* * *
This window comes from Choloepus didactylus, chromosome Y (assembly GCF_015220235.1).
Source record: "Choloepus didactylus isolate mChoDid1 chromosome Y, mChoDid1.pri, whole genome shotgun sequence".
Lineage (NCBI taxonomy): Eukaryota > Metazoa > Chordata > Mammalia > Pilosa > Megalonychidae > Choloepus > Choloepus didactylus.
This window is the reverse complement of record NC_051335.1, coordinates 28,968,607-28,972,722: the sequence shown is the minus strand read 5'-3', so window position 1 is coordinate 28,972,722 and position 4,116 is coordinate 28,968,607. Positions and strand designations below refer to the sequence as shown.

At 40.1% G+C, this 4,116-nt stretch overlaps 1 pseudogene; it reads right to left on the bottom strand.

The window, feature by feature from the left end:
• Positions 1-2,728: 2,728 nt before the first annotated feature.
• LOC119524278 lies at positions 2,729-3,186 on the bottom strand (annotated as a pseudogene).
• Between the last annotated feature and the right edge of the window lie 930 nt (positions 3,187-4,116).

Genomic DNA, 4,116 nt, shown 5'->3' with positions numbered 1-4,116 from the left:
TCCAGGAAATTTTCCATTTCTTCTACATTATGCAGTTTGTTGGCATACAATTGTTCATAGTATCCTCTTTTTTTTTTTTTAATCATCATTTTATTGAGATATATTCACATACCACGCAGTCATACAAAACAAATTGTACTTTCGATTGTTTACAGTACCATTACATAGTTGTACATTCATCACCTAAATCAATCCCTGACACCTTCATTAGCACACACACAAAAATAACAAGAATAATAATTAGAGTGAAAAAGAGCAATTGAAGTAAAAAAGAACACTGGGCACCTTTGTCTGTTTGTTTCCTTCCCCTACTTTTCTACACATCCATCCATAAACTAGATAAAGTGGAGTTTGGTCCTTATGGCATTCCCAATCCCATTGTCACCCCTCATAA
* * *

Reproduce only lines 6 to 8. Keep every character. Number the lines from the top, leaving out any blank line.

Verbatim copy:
The window, feature by feature from the left end:
• Positions 1-2,728: 2,728 nt before the first annotated feature.
• LOC119524278 lies at positions 2,729-3,186 on the bottom strand (annotated as a pseudogene).